Only non-canonical sources have provided any Vulcans with family names, which are usually spoken of as defying attempts at both human pronunciation, especially with English-language phonemes, and human typesetting, especially with the characters of the modern Latin alphabet used for the English language. Hence, no canonical source has given any family names to any Vulcan characters, and indeed, every one of the personal names previously mentioned are all officially described as being only Latin-alphabetical and English-phonetic approximations of the real ones. On TOS Spock was once asked about his first name, to which he replied, "You couldn't pronounce it."
Vulcans practice arranged marriage, in which a male and a female are married or betrothed as children, with consummation at a later date. Following adult union, it is customary for the couple to remain on Vulcan for at least one Vulcan year before conducting off-world travel, though it is possible to defer this requirement until a later date, upon negotiation with the male's family. The state of pon farr is not required for marriage to occur. The mating session of a Vulcan (pon farr) includes the private act of sex undifferentiated from the human version of mating.
A Vulcan female can challenge the proposed bonding by calling for koon-ut-kal-if-fee, meaning "marriage or challenge", in which a challenger for marriage engages the bonded male in a fight to the death. Alternatively, the bonded male has the option of rejecting his intended bride and choosing another. It is acceptable for a male to "release" his mate from marriage (effectively the same as a divorce). It is not established whether females have the same option, and T'Pring stated in "Amok Time" that a koon-ut-kal-if-fee challenge was the only way she could legally divorce Spock.
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It is customary for Vulcan children to undertake an initiation ordeal known as the Kahs-wan (sometimes spelled Kaswahn), in which they are left to fend for themselves in the desert for a specific period of time. Not all children survive this rite of passage. T'Pol underwent the ritual, while Tuvok experienced a variation known as the tal'oth. The Kahs-wan was first introduced in the Star Trek: The Animated Series episode "Yesteryear", in which Spock's experience as a child was detailed.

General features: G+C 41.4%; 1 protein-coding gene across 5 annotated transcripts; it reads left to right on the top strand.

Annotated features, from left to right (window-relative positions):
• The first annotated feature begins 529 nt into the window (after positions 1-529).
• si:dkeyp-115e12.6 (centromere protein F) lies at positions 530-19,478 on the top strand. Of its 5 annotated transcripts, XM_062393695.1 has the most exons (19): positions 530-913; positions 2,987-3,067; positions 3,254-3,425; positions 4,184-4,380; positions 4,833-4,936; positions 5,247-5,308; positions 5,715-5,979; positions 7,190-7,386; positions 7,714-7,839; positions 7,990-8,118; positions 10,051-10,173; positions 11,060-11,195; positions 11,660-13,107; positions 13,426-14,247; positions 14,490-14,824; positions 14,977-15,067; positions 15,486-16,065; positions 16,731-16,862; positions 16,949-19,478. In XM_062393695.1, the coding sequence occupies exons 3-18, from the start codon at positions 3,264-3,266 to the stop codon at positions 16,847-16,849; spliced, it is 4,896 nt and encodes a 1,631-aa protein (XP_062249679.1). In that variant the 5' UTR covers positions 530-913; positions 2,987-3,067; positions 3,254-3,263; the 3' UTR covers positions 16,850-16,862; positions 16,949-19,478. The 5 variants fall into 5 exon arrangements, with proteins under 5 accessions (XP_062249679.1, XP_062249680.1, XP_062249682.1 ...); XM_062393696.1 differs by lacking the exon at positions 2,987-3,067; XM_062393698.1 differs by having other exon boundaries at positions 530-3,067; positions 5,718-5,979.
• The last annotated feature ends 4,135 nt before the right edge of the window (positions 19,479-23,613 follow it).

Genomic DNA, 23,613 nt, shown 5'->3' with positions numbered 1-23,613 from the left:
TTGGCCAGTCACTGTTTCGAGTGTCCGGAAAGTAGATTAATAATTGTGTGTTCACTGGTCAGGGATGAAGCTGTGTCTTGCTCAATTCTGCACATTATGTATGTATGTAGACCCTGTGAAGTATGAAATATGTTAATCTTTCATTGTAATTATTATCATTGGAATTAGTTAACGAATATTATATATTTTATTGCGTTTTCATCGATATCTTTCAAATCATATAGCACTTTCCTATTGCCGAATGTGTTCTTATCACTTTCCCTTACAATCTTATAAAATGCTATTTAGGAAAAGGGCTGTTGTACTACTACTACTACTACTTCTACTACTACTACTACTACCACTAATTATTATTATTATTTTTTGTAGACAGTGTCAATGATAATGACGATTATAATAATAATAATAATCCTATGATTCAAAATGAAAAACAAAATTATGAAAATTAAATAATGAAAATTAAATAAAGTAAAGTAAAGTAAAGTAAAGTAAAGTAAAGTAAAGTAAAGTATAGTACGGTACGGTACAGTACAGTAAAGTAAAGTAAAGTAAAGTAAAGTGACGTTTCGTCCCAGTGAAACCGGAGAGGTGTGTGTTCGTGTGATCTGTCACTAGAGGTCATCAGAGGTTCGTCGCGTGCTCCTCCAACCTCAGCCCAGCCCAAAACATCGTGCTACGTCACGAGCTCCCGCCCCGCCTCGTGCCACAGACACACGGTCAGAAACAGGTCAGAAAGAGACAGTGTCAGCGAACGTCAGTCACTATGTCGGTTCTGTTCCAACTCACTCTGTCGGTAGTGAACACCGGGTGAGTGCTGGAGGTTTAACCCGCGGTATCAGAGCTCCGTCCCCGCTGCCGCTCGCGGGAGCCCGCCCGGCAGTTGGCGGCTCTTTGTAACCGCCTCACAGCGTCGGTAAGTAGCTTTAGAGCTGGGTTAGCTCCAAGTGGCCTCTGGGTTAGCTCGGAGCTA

Contrary to the Vulcan image of expressing no emotion, family bonds can be strong and affectionate just as they are for Humans. Tuvok expressed his love for his wife on a few occasions (without actually using the term), Sarek openly expressed affection for both his Human wives, and a clear bond of love existed between T'Pol and her mother, T'Les.
Fighting and self-defense:
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Although generally adhering to a philosophy of non-violence, Vulcans have developed martial arts and techniques of hand-to-hand combat. Vulcan martial arts are highly ritualistic and based on philosophy, similar to Human counterparts such as karate and Silat. The most extreme example is the koon-ut-kal-if-fee, or fight to the death, described earlier, though one particular discipline is known as Suss Mahn (named for Star Trek: Enterprise producer Mike Sussman).
Many Vulcans are skilled in a self-defense technique known as the "Vulcan nerve pinch" or "neck pinch", which targets a precise location on the neck, rendering the victim unconscious (sometimes instantly, sometimes after a short delay depending on the subject). The mechanics of the pinch have never been explained in on-screen canon. While practiced mainly by Vulcans, it is apparently not exclusive to their race; for example, Jonathan Archer and Jean-Luc Picard are depicted as having mastered the technique after each became involved in a Vulcan telepathic ritual (Archer holding the katra of Surak; Picard having undergone a mind-meld with Sarek). Seven of Nine is depicted as capable of using this ability in the episode of Voyager, "The Raven". Ironically, she is able to defend herself against the Vulcan Tuvok, who is attempting to subdue her with the pinch, and then successfully use the pinch against him. It is assumed her knowledge of the pinch was part of her wealth of Borg knowledge, which they would have gained by assimilating Vulcans capable of using the pinch. The android Data also displayed this ability in "Unification, Part II". None of these four characters, however, were depicted using the skill regularly.